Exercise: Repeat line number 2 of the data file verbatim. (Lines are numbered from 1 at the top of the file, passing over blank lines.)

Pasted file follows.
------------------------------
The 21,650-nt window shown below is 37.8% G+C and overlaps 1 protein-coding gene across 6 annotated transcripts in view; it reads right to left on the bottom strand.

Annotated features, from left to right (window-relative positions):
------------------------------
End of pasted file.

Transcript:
Annotated features, from left to right (window-relative positions):